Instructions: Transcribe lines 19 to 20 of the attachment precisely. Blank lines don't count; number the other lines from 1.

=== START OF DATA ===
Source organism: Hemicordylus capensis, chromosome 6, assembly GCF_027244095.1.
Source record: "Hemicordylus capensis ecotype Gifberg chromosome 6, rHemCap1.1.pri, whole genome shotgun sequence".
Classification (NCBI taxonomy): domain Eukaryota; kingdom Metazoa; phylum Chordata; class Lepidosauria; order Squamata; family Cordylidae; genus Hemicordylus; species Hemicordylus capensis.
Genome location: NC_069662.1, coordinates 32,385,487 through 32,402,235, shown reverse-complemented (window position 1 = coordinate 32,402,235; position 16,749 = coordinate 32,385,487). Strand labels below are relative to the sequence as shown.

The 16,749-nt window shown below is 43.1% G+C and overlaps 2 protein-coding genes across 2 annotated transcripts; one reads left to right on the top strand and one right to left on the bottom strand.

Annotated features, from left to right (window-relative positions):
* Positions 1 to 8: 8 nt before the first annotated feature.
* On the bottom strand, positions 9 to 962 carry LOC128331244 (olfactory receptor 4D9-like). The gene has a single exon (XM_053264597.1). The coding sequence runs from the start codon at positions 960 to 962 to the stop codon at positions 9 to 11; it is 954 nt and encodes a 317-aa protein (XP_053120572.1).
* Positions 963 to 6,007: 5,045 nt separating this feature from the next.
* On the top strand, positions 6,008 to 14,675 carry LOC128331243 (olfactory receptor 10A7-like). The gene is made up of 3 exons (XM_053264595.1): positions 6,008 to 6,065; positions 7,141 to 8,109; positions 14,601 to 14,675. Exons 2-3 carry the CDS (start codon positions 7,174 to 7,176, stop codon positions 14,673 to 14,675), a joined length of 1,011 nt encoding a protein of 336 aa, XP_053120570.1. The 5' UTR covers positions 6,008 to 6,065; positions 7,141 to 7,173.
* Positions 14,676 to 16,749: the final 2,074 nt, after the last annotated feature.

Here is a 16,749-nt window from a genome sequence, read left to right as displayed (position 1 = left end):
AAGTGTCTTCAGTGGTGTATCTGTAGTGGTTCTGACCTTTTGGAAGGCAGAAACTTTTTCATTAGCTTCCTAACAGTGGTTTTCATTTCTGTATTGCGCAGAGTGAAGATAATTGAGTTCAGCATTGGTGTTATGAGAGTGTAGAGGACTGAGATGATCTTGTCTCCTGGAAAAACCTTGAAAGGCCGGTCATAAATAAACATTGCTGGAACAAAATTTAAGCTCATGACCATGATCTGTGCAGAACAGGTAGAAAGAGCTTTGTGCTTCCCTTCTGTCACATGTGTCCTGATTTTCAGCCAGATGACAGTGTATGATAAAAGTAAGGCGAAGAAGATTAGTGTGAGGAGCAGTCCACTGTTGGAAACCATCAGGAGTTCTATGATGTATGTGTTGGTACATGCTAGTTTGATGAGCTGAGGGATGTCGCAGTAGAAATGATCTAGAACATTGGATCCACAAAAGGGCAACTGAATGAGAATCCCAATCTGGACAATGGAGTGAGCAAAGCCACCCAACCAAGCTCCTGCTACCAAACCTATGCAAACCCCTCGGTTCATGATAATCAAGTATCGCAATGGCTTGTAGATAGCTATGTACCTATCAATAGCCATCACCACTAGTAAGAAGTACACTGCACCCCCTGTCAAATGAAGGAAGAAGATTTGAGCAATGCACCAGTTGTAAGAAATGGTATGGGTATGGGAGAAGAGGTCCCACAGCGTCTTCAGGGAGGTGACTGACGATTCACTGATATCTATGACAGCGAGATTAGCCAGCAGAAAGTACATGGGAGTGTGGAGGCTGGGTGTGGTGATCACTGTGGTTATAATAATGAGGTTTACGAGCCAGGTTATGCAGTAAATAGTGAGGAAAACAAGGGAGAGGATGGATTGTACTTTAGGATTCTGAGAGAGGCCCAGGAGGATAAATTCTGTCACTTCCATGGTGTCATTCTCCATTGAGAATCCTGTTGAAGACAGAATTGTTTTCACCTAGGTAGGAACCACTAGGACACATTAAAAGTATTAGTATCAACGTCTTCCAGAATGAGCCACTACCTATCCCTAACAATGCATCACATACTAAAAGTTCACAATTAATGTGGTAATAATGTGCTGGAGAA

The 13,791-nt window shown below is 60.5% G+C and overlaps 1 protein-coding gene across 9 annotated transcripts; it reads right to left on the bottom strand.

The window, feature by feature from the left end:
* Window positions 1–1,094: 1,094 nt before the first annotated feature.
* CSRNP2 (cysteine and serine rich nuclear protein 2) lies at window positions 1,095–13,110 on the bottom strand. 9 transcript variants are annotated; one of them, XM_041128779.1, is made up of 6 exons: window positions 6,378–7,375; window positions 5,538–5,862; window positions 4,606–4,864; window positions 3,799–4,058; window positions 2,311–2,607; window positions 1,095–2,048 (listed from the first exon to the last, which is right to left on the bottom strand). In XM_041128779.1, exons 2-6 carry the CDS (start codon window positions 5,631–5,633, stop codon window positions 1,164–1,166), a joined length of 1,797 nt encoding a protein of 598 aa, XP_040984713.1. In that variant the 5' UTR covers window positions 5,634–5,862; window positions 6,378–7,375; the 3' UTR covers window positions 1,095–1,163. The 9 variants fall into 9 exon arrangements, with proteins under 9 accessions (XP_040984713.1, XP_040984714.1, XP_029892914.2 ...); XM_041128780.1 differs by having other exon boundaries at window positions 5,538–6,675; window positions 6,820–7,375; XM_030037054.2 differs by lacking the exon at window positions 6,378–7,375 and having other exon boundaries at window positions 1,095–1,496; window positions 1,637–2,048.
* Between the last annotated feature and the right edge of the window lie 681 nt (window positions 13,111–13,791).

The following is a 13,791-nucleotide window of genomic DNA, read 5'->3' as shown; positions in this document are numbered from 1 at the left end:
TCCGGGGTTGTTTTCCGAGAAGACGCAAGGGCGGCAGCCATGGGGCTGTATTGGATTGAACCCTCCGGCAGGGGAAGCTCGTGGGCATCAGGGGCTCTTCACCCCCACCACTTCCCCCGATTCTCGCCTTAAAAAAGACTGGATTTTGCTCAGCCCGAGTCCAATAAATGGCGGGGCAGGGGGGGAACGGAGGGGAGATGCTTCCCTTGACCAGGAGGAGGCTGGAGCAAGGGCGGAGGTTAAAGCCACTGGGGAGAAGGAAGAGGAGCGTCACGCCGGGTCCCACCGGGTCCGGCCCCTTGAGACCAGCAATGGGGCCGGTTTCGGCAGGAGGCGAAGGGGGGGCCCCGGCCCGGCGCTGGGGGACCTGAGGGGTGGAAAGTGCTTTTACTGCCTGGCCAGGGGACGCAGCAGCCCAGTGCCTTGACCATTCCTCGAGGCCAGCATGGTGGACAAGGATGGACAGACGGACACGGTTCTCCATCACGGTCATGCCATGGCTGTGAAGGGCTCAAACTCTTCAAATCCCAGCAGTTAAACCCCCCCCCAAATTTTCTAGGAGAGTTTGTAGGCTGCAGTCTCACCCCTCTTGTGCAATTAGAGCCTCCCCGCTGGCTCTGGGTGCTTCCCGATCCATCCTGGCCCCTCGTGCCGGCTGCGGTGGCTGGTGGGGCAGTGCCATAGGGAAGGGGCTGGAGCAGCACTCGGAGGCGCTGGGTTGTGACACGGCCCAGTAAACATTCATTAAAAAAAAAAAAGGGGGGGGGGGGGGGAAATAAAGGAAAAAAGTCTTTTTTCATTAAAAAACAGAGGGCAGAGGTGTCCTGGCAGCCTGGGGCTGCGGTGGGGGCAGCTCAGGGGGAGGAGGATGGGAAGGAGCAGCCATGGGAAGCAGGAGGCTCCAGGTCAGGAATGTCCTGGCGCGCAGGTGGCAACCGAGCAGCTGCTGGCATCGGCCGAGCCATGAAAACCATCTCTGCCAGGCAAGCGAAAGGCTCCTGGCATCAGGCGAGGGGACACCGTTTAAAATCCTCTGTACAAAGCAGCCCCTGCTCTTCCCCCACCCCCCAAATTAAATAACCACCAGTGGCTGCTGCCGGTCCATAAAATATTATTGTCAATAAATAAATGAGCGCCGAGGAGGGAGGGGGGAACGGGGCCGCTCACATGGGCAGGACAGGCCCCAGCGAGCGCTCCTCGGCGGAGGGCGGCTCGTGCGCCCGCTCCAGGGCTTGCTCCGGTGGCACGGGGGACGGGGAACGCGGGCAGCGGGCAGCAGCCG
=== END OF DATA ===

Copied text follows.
The following is a 13,791-nucleotide window of genomic DNA, read 5'->3' as shown; positions in this document are numbered from 1 at the left end:
TCCGGGGTTGTTTTCCGAGAAGACGCAAGGGCGGCAGCCATGGGGCTGTATTGGATTGAACCCTCCGGCAGGGGAAGCTCGTGGGCATCAGGGGCTCTTCACCCCCACCACTTCCCCCGATTCTCGCCTTAAAAAAGACTGGATTTTGCTCAGCCCGAGTCCAATAAATGGCGGGGCAGGGGGGGAACGGAGGGGAGATGCTTCCCTTGACCAGGAGGAGGCTGGAGCAAGGGCGGAGGTTAAAGCCACTGGGGAGAAGGAAGAGGAGCGTCACGCCGGGTCCCACCGGGTCCGGCCCCTTGAGACCAGCAATGGGGCCGGTTTCGGCAGGAGGCGAAGGGGGGGCCCCGGCCCGGCGCTGGGGGACCTGAGGGGTGGAAAGTGCTTTTACTGCCTGGCCAGGGGACGCAGCAGCCCAGTGCCTTGACCATTCCTCGAGGCCAGCATGGTGGACAAGGATGGACAGACGGACACGGTTCTCCATCACGGTCATGCCATGGCTGTGAAGGGCTCAAACTCTTCAAATCCCAGCAGTTAAACCCCCCCCCAAATTTTCTAGGAGAGTTTGTAGGCTGCAGTCTCACCCCTCTTGTGCAATTAGAGCCTCCCCGCTGGCTCTGGGTGCTTCCCGATCCATCCTGGCCCCTCGTGCCGGCTGCGGTGGCTGGTGGGGCAGTGCCATAGGGAAGGGGCTGGAGCAGCACTCGGAGGCGCTGGGTTGTGACACGGCCCAGTAAACATTCATTAAAAAAAAAAAAGGGGGGGGGGGGGGGAAATAAAGGAAAAAAGTCTTTTTTCATTAAAAAACAGAGGGCAGAGGTGTCCTGGCAGCCTGGGGCTGCGGTGGGGGCAGCTCAGGGGGAGGAGGATGGGAAGGAGCAGCCATGGGAAGCAGGAGGCTCCAGGTCAGGAATGTCCTGGCGCGCAGGTGGCAACCGAGCAGCTGCTGGCATCGGCCGAGCCATGAAAACCATCTCTGCCAGGCAAGCGAAAGGCTCCTGGCATCAGGCGAGGGGACACCGTTTAAAATCCTCTGTACAAAGCAGCCCCTGCTCTTCCCCCACCCCCCAAATTAAATAACCACCAGTGGCTGCTGCCGGTCCATAAAATATTATTGTCAATAAATAAATGAGCGCCGAGGAGGGAGGGGGGAACGGGGCCGCTCACATGGGCAGGACAGGCCCCAGCGAGCGCTCCTCGGCGGAGGGCGGCTCGTGCGCCCGCTCCAGGGCTTGCTCCGGTGGCACGGGGGACGGGGAACGCGGGCAGCGGGCAGCAGCCG